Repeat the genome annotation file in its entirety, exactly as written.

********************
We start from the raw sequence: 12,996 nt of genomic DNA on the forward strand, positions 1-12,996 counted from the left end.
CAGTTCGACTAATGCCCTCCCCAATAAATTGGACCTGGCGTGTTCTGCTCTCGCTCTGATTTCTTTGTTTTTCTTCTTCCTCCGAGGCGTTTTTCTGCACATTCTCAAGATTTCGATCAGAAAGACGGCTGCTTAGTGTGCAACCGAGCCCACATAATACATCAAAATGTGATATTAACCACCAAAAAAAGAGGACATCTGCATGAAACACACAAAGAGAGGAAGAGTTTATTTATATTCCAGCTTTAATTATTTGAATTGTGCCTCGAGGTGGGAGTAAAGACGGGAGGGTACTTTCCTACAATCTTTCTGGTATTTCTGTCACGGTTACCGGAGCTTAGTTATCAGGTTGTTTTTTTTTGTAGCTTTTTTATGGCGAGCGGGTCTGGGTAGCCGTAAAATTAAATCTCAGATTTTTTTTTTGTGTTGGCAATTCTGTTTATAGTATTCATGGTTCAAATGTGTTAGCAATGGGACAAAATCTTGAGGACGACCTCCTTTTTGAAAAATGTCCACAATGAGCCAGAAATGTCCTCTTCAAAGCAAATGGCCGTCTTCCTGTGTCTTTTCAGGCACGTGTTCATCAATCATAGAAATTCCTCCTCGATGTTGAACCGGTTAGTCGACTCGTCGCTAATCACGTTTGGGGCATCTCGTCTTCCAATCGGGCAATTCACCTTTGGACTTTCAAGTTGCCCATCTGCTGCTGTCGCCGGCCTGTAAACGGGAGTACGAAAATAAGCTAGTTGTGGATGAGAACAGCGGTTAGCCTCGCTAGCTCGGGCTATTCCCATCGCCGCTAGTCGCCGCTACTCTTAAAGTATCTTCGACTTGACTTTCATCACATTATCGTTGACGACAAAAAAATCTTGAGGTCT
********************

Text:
We start from the raw sequence: 12,996 nt of genomic DNA on the forward strand, positions 1-12,996 counted from the left end.
CAGTTCGACTAATGCCCTCCCCAATAAATTGGACCTGGCGTGTTCTGCTCTCGCTCTGATTTCTTTGTTTTTCTTCTTCCTCCGAGGCGTTTTTCTGCACATTCTCAAGATTTCGATCAGAAAGACGGCTGCTTAGTGTGCAACCGAGCCCACATAATACATCAAAATGTGATATTAACCACCAAAAAAAGAGGACATCTGCATGAAACACACAAAGAGAGGAAGAGTTTATTTATATTCCAGCTTTAATTATTTGAATTGTGCCTCGAGGTGGGAGTAAAGACGGGAGGGTACTTTCCTACAATCTTTCTGGTATTTCTGTCACGGTTACCGGAGCTTAGTTATCAGGTTGTTTTTTTTTGTAGCTTTTTTATGGCGAGCGGGTCTGGGTAGCCGTAAAATTAAATCTCAGATTTTTTTTTTGTGTTGGCAATTCTGTTTATAGTATTCATGGTTCAAATGTGTTAGCAATGGGACAAAATCTTGAGGACGACCTCCTTTTTGAAAAATGTCCACAATGAGCCAGAAATGTCCTCTTCAAAGCAAATGGCCGTCTTCCTGTGTCTTTTCAGGCACGTGTTCATCAATCATAGAAATTCCTCCTCGATGTTGAACCGGTTAGTCGACTCGTCGCTAATCACGTTTGGGGCATCTCGTCTTCCAATCGGGCAATTCACCTTTGGACTTTCAAGTTGCCCATCTGCTGCTGTCGCCGGCCTGTAAACGGGAGTACGAAAATAAGCTAGTTGTGGATGAGAACAGCGGTTAGCCTCGCTAGCTCGGGCTATTCCCATCGCCGCTAGTCGCCGCTACTCTTAAAGTATCTTCGACTTGACTTTCATCACATTATCGTTGACGACAAAAAAATCTTGAGGTCT